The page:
Today we have one of my personal favorites, a late-60s midsized Ford with a fastback rear. I've had a couple of these, including a '68 Mercury Cyclone that served as my daily driver for several years, so I know their flaws and strengths pretty well.
Sure, the fastback shape was pretty much all about winning NASCAR races and selling cars to rabid Southern race fans, but is there any better reason for a body style?
To be honest, these cars have handling best described as scary; with leaf springs in back and Ford's patented crapola 60s front suspension, they lean alarmingly in fairly mild turns and understeer like cement mixers. But with great big gobs of V8 torque under the hood, who the hell cares?
One quirk of the NASCAR-friendly fastback design was the crazy trunk setup. The trunk itself is freakin' huge, extending forward about six feet. However, the trunk lid is an absurdly tiny hatch, which means that any object that's going into the trunk needs to fit through a very restrictive slot (even medium-sized cardboard boxes won't fit). That's bad enough, but the real problem comes when you put some object within easy reach of the opening and then brake hard during a drive; the object will slide all the way forward, which means you need to climb into the trunk to go fetch it. This is especially fun when you have a bunch of groceries knocking around in the trunk. Argh!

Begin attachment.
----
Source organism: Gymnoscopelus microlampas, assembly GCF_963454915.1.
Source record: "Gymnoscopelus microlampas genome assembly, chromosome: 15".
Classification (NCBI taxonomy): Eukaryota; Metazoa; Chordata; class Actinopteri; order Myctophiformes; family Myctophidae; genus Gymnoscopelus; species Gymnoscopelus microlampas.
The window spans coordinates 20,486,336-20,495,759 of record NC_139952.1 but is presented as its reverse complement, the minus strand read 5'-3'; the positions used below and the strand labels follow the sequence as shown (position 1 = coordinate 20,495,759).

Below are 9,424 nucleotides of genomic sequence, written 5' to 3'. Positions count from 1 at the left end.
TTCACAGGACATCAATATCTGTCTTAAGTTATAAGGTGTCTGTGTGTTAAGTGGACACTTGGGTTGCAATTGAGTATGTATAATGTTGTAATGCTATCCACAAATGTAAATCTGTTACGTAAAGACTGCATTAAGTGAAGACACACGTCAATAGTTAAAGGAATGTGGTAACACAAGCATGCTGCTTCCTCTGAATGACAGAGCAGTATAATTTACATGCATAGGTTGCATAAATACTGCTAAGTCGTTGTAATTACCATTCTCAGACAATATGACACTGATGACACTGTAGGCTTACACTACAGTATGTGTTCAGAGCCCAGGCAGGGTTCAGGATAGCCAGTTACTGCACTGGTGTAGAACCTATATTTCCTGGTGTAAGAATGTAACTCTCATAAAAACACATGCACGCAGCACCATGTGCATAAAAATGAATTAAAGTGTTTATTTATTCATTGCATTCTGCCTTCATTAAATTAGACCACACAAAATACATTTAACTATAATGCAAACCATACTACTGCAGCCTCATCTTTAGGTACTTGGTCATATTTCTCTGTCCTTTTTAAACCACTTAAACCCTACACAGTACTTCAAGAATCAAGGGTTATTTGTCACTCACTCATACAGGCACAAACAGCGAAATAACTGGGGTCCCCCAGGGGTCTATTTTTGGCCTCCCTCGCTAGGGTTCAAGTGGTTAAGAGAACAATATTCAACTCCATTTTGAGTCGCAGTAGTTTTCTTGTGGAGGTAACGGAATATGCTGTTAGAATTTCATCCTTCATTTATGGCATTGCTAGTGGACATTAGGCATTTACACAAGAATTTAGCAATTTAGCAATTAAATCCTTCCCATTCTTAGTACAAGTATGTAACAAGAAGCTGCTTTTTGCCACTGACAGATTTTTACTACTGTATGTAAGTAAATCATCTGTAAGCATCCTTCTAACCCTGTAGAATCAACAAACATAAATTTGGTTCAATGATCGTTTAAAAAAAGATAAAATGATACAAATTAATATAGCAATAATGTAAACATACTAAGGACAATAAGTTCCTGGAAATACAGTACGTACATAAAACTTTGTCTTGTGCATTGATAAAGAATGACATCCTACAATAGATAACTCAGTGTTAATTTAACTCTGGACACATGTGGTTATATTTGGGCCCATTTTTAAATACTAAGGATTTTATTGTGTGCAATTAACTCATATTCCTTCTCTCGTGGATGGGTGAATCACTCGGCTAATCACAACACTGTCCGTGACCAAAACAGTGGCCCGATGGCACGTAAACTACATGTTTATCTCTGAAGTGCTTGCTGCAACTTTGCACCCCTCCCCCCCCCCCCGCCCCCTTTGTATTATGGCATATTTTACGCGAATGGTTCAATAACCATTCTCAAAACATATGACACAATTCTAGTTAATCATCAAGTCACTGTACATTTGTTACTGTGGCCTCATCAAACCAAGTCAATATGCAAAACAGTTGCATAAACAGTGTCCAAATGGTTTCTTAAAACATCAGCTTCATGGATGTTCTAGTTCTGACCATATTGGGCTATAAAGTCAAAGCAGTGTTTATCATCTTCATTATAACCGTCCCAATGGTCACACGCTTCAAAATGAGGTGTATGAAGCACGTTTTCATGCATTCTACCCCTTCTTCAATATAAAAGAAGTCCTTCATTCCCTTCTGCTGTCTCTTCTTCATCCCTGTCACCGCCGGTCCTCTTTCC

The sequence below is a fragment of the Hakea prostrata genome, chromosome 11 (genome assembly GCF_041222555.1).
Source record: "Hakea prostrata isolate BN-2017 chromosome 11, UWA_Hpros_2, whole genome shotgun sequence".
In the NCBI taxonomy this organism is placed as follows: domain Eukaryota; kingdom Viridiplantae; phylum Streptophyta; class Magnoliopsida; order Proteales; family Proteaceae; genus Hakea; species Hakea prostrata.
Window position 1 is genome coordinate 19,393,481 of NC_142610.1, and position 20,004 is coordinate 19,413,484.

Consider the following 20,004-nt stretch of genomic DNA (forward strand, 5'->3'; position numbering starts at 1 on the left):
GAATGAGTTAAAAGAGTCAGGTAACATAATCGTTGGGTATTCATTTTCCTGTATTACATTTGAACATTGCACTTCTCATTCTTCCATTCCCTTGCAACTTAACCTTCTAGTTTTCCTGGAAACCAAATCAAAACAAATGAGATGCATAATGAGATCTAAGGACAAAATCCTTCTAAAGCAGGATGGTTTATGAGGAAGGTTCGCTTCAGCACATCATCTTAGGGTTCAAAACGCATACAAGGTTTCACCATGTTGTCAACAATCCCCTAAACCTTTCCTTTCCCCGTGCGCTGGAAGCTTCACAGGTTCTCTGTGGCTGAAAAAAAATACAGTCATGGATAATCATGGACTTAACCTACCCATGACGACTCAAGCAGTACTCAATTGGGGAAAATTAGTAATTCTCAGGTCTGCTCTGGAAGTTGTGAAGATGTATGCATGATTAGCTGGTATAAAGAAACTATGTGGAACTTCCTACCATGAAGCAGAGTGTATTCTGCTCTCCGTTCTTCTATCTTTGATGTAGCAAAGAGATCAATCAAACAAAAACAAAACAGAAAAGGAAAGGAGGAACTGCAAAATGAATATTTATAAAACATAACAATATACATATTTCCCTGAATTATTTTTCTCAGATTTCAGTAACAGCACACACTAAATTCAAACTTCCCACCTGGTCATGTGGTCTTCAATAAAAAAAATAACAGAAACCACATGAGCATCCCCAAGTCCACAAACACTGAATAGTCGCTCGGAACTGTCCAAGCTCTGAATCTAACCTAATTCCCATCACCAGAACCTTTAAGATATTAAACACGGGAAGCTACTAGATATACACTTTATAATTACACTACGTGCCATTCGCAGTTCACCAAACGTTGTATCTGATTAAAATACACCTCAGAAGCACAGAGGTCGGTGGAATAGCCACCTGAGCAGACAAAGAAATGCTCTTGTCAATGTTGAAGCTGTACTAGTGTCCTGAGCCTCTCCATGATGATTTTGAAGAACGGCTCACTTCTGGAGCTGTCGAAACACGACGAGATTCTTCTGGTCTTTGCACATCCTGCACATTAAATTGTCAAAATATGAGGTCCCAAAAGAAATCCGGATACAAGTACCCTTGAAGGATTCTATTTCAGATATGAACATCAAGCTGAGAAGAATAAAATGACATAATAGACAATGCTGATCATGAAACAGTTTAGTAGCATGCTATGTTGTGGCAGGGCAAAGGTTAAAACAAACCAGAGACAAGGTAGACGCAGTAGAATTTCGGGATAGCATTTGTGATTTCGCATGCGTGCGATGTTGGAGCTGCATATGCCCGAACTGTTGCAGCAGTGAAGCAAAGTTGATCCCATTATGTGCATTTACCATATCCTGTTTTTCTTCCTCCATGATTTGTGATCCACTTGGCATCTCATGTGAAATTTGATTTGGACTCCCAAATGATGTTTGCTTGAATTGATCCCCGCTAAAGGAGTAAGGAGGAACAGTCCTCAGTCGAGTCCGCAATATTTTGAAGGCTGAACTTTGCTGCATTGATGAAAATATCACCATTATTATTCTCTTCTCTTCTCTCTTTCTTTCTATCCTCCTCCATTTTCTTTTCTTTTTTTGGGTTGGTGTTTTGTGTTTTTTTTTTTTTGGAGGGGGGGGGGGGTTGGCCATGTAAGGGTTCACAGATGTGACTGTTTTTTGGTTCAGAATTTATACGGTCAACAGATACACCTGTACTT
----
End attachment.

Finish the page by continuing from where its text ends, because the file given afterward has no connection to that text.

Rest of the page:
This is pretty much the same front body as the '68 Ranchero we saw a while back.
The Fairlane 500 trim level was a notch below the snazzier Torino models. You could get the base Fairlane 500 with 2-barrel 302 for $2543; however, with the base '68 Road Runner with 383 going for $2870, I might have been tempted to spend the additional few hundred for the Plymouth.
But wait! The 280-horse 390 was just an extra $284; another $184 got you the 4-speed. Hmm... Road Runner or big-block fastback Ford? And let's not even talk about the GM options (except to mention that you could get a new '68 Chevelle with 325-horse 327 and four-speed for only $2829).
Toyota imitated this rear-side-glass/trim setup with their mid-70s Celica fastbacks; since they also imitated the grille and taillights, the overall effect was of a 2/3-scale, 10-year-old Fairlane.
This one is missing some minor components, but it wouldn't be a bank-breaker to get it in fairly straight condition. Fortunately for Fairlane owners, Ford stuck with many of the same components well into the Granada/Monarch era, so lots of parts are quite common.
This car definitely needs way more rubber in the rear wheelwells, preferably on widened factory rims with dog-dishes. A 427 would be nice, too.